Like many with me, I have considered microservices architectures just for a select few forerunners, like Netflix, PayPal, Uber, Twitter, Airbnb, Lyft, and Spotify, but recently I’ve realized that this is a path that most organizations will have to take sooner or later on their digital transformation journey.
In the animated image you can see how Netflix is monitoring their 500 services or so in real-time, and each white dot is a request. On the left is the load balancer and on the right are the databases, and the most crowded paths of requests in the middle are their APIs.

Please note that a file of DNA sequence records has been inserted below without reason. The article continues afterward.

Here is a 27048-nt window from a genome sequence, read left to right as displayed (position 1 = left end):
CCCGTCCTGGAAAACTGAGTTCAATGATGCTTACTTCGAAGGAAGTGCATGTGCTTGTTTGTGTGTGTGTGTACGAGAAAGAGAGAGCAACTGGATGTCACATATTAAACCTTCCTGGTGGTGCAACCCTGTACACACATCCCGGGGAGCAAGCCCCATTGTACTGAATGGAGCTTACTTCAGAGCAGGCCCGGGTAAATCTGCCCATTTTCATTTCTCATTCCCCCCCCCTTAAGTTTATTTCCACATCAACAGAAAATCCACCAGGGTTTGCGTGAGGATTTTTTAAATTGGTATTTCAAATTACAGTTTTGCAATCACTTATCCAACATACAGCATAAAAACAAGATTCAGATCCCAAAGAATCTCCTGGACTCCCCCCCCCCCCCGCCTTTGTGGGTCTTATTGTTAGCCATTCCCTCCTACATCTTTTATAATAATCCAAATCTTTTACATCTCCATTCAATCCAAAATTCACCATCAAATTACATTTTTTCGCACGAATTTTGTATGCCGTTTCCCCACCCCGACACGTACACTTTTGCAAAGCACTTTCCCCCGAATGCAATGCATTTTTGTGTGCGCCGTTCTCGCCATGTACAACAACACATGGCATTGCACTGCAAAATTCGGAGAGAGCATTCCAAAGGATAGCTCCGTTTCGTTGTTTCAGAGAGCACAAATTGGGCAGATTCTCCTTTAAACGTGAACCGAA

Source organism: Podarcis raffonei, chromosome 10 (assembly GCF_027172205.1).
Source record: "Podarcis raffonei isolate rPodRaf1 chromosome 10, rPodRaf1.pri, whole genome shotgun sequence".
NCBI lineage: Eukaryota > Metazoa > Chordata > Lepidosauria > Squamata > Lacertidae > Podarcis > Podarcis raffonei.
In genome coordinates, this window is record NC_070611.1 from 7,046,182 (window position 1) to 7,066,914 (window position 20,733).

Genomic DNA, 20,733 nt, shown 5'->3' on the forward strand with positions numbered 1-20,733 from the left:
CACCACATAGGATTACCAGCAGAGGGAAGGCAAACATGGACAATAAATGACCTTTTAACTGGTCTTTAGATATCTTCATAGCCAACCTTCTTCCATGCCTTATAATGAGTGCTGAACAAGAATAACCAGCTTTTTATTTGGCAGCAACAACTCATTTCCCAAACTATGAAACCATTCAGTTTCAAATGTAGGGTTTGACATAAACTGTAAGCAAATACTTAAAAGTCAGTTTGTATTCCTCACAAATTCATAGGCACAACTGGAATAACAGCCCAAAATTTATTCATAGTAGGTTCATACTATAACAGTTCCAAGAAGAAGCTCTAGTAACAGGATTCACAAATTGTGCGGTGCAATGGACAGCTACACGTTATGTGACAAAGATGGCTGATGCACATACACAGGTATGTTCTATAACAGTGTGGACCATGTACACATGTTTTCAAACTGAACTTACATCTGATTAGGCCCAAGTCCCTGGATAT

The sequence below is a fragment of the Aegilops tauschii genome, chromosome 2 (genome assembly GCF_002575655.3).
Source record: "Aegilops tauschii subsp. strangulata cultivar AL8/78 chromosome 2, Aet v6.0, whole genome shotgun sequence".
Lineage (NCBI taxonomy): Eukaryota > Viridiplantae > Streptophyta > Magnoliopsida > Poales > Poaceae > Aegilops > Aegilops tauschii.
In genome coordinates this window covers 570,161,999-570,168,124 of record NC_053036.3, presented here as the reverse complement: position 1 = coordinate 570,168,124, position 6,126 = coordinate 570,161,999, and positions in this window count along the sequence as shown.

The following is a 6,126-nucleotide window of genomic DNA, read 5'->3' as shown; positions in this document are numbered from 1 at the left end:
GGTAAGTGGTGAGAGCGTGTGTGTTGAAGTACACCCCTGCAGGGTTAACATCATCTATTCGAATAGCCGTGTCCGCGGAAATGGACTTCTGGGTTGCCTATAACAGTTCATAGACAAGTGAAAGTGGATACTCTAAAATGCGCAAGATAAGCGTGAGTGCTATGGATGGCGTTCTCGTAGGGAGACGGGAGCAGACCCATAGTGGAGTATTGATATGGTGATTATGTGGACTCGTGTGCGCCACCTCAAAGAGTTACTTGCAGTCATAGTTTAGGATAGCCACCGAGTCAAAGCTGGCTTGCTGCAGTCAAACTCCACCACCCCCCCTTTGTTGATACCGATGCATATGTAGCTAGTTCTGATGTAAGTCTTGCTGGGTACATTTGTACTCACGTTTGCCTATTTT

When a new approach to building digital solutions comes along, the instant impression that you have to start over is usually not true. When mobile apps came along, a lot of what we already knew was valid, and the new stuff was mostly on the client side, with new operating systems and programming languages to learn. With the Internet of Things, apart from the hardware and the embedded code, even some parts on the server side changed, with new protocols and ways to handle large amounts of real-time data. But when it comes to building systems with microservices architectures, it’s actually a drastic change on many levels, and not only related to technology[...]
To read the whole post and interact, please visit the SogetiLabs blog: Microservices Architectures Are Here to Stay